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Mr. Smith Goes to Washington (1939)

Not Rated | | Comedy, Drama | 19 October 1939 (USA)
1:38 | Trailer

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A naive man is appointed to fill a vacancy in the United States Senate. His plans promptly collide with political corruption, but he doesn't back down.



(screen play), (story)
Top Rated Movies #132 | Won 1 Oscar. Another 4 wins & 11 nominations. See more awards »



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Cast overview, first billed only:
Chick McGann
Ma Smith
Senate Majority Leader
President of the Senate
Susan Paine
Mrs. Hopper
Senator MacPherson
Senator Monroe
H.V. Kaltenborn ...


Naive and idealistic Jefferson Smith, leader of the Boy Rangers, is appointed on a lark by the spineless governor of his state. He is reunited with the state's senior senator--presidential hopeful and childhood hero, Senator Joseph Paine. In Washington, however, Smith discovers many of the shortcomings of the political process as his earnest goal of a national boys' camp leads to a conflict with the state political boss, Jim Taylor. Taylor first tries to corrupt Smith and then later attempts to destroy Smith through a scandal. Written by James Yu <jamestyu@ccwf.cc.utexas.edu>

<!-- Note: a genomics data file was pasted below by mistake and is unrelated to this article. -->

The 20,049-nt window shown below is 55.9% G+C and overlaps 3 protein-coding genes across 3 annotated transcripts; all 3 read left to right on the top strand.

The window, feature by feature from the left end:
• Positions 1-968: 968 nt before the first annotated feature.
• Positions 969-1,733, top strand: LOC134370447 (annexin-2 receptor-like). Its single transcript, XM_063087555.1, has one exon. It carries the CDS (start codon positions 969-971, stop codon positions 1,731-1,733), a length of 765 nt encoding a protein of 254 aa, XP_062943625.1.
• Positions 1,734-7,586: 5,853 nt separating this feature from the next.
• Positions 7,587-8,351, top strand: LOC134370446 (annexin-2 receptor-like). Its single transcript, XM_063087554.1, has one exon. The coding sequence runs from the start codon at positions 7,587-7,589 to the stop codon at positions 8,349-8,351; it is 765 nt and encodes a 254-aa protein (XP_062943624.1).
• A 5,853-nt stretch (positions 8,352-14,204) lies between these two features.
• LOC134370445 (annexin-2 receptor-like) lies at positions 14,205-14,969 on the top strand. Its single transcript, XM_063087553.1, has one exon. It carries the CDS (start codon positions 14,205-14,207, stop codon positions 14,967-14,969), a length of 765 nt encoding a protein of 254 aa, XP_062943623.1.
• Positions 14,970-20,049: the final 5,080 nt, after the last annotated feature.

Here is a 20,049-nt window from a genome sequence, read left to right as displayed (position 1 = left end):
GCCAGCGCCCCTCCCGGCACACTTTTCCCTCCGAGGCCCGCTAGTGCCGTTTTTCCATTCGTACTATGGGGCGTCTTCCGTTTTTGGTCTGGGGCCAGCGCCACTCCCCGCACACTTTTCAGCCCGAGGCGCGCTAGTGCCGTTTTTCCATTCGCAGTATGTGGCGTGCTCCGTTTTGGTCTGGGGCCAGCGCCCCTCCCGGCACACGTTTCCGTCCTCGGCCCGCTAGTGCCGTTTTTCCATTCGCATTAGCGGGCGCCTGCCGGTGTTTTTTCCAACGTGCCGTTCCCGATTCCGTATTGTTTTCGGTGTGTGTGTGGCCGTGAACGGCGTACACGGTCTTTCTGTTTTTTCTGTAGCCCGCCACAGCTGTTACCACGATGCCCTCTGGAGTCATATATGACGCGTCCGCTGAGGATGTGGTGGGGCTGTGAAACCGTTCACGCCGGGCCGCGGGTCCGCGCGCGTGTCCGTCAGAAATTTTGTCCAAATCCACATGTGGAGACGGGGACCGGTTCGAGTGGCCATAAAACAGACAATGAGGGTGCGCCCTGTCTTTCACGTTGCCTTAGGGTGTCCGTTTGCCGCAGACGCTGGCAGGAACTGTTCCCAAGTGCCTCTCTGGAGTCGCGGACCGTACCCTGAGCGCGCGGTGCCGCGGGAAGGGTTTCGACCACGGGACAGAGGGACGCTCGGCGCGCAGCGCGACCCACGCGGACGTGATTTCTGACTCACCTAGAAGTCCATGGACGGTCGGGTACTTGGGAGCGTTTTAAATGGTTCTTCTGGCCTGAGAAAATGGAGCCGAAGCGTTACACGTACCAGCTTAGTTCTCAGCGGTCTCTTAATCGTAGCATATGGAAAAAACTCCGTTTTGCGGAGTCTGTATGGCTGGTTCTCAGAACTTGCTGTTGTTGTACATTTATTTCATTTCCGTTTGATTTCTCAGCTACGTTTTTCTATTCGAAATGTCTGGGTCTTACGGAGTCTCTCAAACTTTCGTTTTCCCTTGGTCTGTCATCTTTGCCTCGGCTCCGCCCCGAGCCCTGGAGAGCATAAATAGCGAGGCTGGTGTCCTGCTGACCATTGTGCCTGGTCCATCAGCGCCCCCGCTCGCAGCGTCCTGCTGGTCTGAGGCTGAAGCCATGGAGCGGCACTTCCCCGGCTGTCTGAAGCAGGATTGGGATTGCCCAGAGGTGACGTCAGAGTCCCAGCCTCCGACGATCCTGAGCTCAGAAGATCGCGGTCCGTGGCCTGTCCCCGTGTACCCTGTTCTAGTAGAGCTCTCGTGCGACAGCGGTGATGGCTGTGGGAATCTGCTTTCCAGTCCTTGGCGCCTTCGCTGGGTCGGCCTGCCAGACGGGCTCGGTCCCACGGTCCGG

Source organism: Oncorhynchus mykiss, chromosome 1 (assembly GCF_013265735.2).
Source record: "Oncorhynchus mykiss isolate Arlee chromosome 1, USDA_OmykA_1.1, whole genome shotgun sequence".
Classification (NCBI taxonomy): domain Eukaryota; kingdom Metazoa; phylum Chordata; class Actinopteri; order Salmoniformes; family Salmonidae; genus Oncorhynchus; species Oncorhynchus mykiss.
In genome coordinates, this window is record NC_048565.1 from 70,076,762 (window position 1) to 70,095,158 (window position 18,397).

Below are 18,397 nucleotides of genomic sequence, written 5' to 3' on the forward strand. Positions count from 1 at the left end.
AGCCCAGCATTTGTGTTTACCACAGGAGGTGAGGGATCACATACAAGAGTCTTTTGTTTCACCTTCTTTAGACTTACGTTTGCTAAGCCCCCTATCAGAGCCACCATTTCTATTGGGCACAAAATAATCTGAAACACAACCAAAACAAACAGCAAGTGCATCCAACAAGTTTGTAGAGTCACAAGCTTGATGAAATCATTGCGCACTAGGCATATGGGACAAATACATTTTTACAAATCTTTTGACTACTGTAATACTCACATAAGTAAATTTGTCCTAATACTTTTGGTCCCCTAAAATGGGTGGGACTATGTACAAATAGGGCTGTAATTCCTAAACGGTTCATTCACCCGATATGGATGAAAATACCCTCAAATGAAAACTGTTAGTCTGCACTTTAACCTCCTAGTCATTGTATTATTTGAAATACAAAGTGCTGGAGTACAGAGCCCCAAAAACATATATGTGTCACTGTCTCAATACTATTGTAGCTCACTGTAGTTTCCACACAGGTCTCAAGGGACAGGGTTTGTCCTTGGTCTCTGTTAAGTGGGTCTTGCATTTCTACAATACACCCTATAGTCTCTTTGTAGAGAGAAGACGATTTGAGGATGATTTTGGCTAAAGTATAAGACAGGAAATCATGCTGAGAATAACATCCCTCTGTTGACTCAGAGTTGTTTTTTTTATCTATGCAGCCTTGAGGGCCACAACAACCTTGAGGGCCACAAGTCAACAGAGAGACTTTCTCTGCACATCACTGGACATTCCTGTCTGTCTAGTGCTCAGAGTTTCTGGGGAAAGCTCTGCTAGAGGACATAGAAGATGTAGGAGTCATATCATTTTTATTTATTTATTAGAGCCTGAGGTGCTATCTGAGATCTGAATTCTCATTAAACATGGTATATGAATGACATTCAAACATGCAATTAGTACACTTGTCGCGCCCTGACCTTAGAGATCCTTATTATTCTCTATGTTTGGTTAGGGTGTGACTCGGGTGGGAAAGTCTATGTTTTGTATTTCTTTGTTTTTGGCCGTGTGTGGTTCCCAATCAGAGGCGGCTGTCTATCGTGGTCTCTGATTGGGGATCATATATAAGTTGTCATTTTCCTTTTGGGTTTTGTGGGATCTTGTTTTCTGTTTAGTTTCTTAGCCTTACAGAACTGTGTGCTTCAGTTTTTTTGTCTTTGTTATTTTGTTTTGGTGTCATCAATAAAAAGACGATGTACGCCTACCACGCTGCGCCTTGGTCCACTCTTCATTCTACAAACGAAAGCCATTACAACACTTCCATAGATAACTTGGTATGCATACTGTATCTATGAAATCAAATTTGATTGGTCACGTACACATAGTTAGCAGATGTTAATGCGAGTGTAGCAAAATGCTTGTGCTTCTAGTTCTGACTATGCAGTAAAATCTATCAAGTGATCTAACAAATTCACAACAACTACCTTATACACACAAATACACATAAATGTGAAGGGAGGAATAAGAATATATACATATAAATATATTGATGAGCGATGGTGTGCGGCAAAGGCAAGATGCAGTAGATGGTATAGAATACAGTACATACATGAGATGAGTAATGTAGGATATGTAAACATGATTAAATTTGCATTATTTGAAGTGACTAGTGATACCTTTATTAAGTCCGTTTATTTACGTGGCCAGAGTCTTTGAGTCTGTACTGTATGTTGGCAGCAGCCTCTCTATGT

Plot Summary | Plot Synopsis


Capra's Greatest Hit --- The Screen At Its Most Inspired! See more »


Comedy | Drama


Not Rated | See all certifications »

Parents Guide:





Release Date:

19 October 1939 (USA)  »

Also Known As:

Frank Capra's Mr. Smith Goes to Washington  »

Box Office


$1,500,000 (estimated)

Company Credits

Show detailed on  »

Technical Specs


| (TV)

Sound Mix:

(Western Electric Mirrophonic Recording)

Aspect Ratio:

1.37 : 1
See  »

Did You Know?


This was reportedly Jean Arthur's favorite of her films. See more »


Susan Payne should be spelled "Susan Paine". See more »


Senator Joseph Paine: Let me go! I'm not fit to be a senator! I'm not fit to live! Expel me, not him! Willet Dam is a fraud! It's a crime against the people who sent me here - and I committed it! Every word that boy said is the truth! Every word about Taylor and me and graft and the rotten political corruption of my state! Every word of it is true! I'm not fit for office! I'm not fit for any place of honor or trust! Expel me, not that boy!
See more »


Referenced in About a Boy: About a Christmas Card (2014) See more »


Yankee Doodle
(ca. 1755) (uncredited)
Traditional music of English origin
Played during the opening credits and often in the score
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Frequently Asked Questions

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User Reviews

drifts in and out of comedy and sincerity with the greatest of ease
20 May 2006 | by (United States) – See all my reviews